2014 Clear Harbor Quarterly Market Outlook
Clear Harbor Outlook: Q4 2014
September 26, 2014
From secession efforts in Scotland to further unrest in the Middle East to continued Russian intrusions in Ukraine, an American looking through the lens of geopolitics might presume that financial markets suffered mightily in the third quarter of 2014. Such an investor would be wrong.
The S&P 500 continued its advance for the year, edging up 1.6% in the quarter for a total year-to-date gain of 8.9%. While other global equity indices proved mixed—the MSCI All World (ex-U.S.) Index is better by just 0.5% on the year—the drumbeat of poor headlines did not provoke a marked downturn. For example, the Euro Stoxx 50 Index, representing leading blue-chip companies across 12 Eurozone nations closed the quarter unchanged in euro terms, even as tanks rolled in Eastern Ukraine.
To be sure, geopolitical concerns, along with reasonable growth in the U.S., helped the dollar rise against other major currencies in the quarter, resulting in declines for unhedged U.S. investors abroad. The euro fell approximately -7%, causing dollar-based investors in the Euro Stoxx 50 to experience a return of -7%. Japan saw similar trends, as the yen depreciated from 101.33 to 109.30/$US.
Clear Harbor Outlook: Q3 2014
June 30, 2014
We close the first half of 2014 with the global economy continuing to notch regular improvements. Despite a pronounced degree of deceleration in China, where stocks declined, growth elsewhere—in conjunction with continued monetary stimulus around the globe—has supported a continued rise in equity prices, and pushed down real sovereign rates and spreads for both investment-grade and high-yield credit across the developed world, particularly in the Eurozone.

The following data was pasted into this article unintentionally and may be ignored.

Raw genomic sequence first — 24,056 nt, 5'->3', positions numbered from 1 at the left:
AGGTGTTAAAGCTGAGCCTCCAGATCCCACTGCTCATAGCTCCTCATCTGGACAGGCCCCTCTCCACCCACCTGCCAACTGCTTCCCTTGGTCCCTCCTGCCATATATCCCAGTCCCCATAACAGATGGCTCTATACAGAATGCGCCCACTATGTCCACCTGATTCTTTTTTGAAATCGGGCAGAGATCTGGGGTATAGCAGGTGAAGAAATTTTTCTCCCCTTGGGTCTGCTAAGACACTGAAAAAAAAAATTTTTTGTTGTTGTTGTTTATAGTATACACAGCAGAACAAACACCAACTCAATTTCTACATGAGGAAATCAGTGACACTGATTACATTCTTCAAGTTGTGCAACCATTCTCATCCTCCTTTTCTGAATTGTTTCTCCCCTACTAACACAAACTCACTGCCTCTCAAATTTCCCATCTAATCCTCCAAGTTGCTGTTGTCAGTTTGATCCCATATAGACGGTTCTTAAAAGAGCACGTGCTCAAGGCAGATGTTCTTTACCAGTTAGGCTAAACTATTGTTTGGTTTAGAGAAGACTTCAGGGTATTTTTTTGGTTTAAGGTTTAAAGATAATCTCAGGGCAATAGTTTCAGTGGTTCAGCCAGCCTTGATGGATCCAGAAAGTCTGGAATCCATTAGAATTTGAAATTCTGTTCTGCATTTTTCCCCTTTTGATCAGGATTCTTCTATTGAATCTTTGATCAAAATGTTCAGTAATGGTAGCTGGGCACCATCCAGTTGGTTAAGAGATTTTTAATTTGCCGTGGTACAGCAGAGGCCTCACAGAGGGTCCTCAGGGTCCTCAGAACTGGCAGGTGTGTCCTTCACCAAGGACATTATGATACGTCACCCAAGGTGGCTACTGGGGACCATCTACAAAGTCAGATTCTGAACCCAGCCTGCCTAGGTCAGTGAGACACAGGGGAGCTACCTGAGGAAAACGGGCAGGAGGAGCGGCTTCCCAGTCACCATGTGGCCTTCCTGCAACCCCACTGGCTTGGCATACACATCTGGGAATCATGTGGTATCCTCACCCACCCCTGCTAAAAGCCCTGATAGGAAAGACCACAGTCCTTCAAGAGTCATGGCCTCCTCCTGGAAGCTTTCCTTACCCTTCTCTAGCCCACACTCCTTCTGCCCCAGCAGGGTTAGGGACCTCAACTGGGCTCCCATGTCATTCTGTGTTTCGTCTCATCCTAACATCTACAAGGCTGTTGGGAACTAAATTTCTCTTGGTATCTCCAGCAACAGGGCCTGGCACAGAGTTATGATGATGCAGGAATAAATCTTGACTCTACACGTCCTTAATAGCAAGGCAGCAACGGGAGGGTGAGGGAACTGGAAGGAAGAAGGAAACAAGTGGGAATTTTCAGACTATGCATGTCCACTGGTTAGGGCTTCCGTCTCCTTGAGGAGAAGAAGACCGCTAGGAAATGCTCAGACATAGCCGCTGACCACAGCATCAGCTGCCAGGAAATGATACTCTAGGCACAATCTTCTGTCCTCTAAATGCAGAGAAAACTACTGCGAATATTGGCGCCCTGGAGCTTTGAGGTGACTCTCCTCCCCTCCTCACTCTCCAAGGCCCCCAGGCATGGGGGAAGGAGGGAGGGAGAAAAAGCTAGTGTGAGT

Year-to-date, the S&P 500 rose 6.95%, while the MSCI All World (ex-US) Index gained 4.84%. The Barclays Aggregate, our fixed-income benchmark, returned a total 3.75%. While each Clear Harbor client account is independently constructed, I am pleased that our core debt and equity strategies continued to outperform their benchmarks over the period.
Clear Harbor Outlook: Q2 2014
March 31, 2014
For the first time since the end of the financial crisis, U.S. markets adopted a more normal return profile in Q1 2014 as investors digested last year’s leap in share prices and a range of uneven economic and geopolitical news. Equities struggled for direction before closing up at a subdued and, we think, sustainable annual rate; bonds locked in a healthy part of our expectation for the year as a measure of volatility returned to the investment equation.
A number of international markets hesitated, with Japan, China and Russia faltering significantly. Commodities were mixed, with gold bouncing off recent lows, oil nearly unchanged after spiking during a tough winter, natural gas well supported above $4, and major soft commodities seeing double-digit gains in the face of persistent drought conditions across much of America’s bread basket.
These developments echo our caution at the start of the year that it would prove difficult to repeat the historic gains of 2013—a year in which equities grew at more than three times their historical rate amid volatility at or below pre-crisis levels. We maintain our general caution, even as shifts in the investment landscape suggest a changing blend of risks and opportunities as we enter the second quarter of 2014.
Clear Harbor's Outlook for 2014
December 23, 2013
2013 was another year of obtuse political wrangling over the U.S. debt ceiling and budget priorities, this time ultimately shutting down parts of the federal government for more than two weeks. Whatever the political costs of this most recent political theater, market participants were unfazed by the prospect of any real-life consequences for a still-fragile economic recovery.
The S&P 500 approached year-end surging 30% , without a single correction of more than 6%. Components of the fixed-income market fared less well, with the Barclays Aggregate Bond Index closing in negative territory (-1.8%) for the first time since 1999.
Based on the trajectory of these two important benchmarks, the foundation would appear to be in place for the first full-year rotation from fixed income funds into equity funds since 2007. Although an appealing prospect for those who follow stocks, such an environment renews long-term challenges for investors seeking significant income without exacerbating risk.